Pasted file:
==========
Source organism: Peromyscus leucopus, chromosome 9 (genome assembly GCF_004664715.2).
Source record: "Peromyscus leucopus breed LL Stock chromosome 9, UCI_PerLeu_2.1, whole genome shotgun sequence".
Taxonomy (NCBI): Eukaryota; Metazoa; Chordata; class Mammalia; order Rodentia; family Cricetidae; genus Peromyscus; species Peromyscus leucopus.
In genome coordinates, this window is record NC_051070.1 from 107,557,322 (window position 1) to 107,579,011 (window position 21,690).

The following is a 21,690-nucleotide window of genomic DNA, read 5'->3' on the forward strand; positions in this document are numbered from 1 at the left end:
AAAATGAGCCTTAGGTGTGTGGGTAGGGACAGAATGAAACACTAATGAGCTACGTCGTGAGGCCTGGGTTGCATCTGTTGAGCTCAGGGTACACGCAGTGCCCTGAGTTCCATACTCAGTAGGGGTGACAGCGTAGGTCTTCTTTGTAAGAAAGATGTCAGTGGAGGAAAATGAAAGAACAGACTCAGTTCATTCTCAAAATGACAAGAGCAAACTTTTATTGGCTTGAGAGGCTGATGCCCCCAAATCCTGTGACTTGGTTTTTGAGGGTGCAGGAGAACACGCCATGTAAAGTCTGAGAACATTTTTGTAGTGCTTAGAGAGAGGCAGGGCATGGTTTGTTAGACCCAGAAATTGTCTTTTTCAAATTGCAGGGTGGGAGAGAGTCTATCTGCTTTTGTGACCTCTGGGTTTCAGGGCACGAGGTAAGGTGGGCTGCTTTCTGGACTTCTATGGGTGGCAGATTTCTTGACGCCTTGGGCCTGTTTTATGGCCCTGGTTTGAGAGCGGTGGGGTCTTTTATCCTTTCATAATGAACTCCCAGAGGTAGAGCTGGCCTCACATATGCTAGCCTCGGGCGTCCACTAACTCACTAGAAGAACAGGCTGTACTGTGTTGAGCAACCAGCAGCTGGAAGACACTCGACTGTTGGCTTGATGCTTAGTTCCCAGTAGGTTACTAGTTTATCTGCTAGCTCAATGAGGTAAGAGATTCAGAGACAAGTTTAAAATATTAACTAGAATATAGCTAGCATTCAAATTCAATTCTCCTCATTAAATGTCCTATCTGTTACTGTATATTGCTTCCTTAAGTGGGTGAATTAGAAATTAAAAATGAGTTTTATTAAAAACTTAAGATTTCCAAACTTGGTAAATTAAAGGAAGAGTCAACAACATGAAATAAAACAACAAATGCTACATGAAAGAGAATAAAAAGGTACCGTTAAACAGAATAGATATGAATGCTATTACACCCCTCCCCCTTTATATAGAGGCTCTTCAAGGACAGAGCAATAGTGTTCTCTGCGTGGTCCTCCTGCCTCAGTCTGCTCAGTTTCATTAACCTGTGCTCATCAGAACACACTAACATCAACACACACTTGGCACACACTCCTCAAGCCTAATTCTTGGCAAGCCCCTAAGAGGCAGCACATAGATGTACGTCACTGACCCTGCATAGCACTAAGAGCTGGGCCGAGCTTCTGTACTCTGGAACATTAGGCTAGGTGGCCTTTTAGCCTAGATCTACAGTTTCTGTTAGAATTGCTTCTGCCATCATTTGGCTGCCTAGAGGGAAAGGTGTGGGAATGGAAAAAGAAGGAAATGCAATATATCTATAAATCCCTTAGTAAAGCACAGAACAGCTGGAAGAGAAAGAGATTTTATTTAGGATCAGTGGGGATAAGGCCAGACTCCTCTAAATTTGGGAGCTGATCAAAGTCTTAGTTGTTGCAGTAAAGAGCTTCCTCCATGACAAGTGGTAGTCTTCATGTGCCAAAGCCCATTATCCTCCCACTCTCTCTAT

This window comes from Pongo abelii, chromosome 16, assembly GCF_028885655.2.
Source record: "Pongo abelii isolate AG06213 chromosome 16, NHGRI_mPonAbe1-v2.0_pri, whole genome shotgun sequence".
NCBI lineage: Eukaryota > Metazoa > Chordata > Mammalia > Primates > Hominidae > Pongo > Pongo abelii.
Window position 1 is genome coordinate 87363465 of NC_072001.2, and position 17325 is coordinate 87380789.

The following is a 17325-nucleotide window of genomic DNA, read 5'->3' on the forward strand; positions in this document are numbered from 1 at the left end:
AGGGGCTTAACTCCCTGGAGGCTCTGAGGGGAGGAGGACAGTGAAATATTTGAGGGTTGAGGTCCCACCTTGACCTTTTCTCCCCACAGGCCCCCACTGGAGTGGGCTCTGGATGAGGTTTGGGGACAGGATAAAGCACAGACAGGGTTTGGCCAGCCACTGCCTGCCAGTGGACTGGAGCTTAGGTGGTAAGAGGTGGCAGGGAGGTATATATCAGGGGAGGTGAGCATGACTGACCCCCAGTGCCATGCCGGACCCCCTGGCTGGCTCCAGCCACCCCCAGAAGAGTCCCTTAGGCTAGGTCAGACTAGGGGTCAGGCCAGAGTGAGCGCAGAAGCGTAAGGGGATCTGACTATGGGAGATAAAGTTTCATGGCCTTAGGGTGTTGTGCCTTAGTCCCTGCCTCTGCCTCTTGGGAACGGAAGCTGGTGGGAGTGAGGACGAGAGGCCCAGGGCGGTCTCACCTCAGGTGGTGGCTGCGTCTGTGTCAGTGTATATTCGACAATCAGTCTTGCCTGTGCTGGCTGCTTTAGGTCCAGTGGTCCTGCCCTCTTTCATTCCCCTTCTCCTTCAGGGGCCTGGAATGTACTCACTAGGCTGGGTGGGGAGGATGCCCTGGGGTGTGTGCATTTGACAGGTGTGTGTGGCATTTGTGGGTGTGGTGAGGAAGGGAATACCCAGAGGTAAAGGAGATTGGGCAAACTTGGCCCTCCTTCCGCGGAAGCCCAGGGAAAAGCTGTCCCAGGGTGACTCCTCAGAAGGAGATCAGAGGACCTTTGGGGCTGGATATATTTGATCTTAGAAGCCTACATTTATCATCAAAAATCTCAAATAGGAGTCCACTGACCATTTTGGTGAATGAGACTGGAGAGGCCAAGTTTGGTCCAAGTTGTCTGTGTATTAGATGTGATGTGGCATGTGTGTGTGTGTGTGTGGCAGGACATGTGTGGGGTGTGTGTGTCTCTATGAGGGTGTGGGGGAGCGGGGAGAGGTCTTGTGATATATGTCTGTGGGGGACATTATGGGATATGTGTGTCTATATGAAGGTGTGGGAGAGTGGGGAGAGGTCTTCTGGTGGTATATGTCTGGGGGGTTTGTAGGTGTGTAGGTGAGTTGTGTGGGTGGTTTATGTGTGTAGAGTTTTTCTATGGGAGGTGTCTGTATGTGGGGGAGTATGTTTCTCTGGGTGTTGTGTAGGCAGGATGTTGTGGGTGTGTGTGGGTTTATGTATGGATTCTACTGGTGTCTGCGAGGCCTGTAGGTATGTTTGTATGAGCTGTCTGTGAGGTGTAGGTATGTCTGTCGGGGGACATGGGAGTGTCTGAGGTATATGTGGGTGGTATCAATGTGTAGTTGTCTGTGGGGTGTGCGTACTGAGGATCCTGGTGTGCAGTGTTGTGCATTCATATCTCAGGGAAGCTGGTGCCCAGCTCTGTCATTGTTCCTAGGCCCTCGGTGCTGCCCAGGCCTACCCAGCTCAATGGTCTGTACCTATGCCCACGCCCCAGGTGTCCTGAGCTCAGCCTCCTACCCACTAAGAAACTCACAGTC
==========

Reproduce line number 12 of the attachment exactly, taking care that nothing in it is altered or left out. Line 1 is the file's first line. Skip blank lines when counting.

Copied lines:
AGGGGCTTAACTCCCTGGAGGCTCTGAGGGGAGGAGGACAGTGAAATATTTGAGGGTTGAGGTCCCACCTTGACCTTTTCTCCCCACAGGCCCCCACTGGAGTGGGCTCTGGATGAGGTTTGGGGACAGGATAAAGCACAGACAGGGTTTGGCCAGCCACTGCCTGCCAGTGGACTGGAGCTTAGGTGGTAAGAGGTGGCAGGGAGGTATATATCAGGGGAGGTGAGCATGACTGACCCCCAGTGCCATGCCGGACCCCCTGGCTGGCTCCAGCCACCCCCAGAAGAGTCCCTTAGGCTAGGTCAGACTAGGGGTCAGGCCAGAGTGAGCGCAGAAGCGTAAGGGGATCTGACTATGGGAGATAAAGTTTCATGGCCTTAGGGTGTTGTGCCTTAGTCCCTGCCTCTGCCTCTTGGGAACGGAAGCTGGTGGGAGTGAGGACGAGAGGCCCAGGGCGGTCTCACCTCAGGTGGTGGCTGCGTCTGTGTCAGTGTATATTCGACAATCAGTCTTGCCTGTGCTGGCTGCTTTAGGTCCAGTGGTCCTGCCCTCTTTCATTCCCCTTCTCCTTCAGGGGCCTGGAATGTACTCACTAGGCTGGGTGGGGAGGATGCCCTGGGGTGTGTGCATTTGACAGGTGTGTGTGGCATTTGTGGGTGTGGTGAGGAAGGGAATACCCAGAGGTAAAGGAGATTGGGCAAACTTGGCCCTCCTTCCGCGGAAGCCCAGGGAAAAGCTGTCCCAGGGTGACTCCTCAGAAGGAGATCAGAGGACCTTTGGGGCTGGATATATTTGATCTTAGAAGCCTACATTTATCATCAAAAATCTCAAATAGGAGTCCACTGACCATTTTGGTGAATGAGACTGGAGAGGCCAAGTTTGGTCCAAGTTGTCTGTGTATTAGATGTGATGTGGCATGTGTGTGTGTGTGTGTGGCAGGACATGTGTGGGGTGTGTGTGTCTCTATGAGGGTGTGGGGGAGCGGGGAGAGGTCTTGTGATATATGTCTGTGGGGGACATTATGGGATATGTGTGTCTATATGAAGGTGTGGGAGAGTGGGGAGAGGTCTTCTGGTGGTATATGTCTGGGGGGTTTGTAGGTGTGTAGGTGAGTTGTGTGGGTGGTTTATGTGTGTAGAGTTTTTCTATGGGAGGTGTCTGTATGTGGGGGAGTATGTTTCTCTGGGTGTTGTGTAGGCAGGATGTTGTGGGTGTGTGTGGGTTTATGTATGGATTCTACTGGTGTCTGCGAGGCCTGTAGGTATGTTTGTATGAGCTGTCTGTGAGGTGTAGGTATGTCTGTCGGGGGACATGGGAGTGTCTGAGGTATATGTGGGTGGTATCAATGTGTAGTTGTCTGTGGGGTGTGCGTACTGAGGATCCTGGTGTGCAGTGTTGTGCATTCATATCTCAGGGAAGCTGGTGCCCAGCTCTGTCATTGTTCCTAGGCCCTCGGTGCTGCCCAGGCCTACCCAGCTCAATGGTCTGTACCTATGCCCACGCCCCAGGTGTCCTGAGCTCAGCCTCCTACCCACTAAGAAACTCACAGTC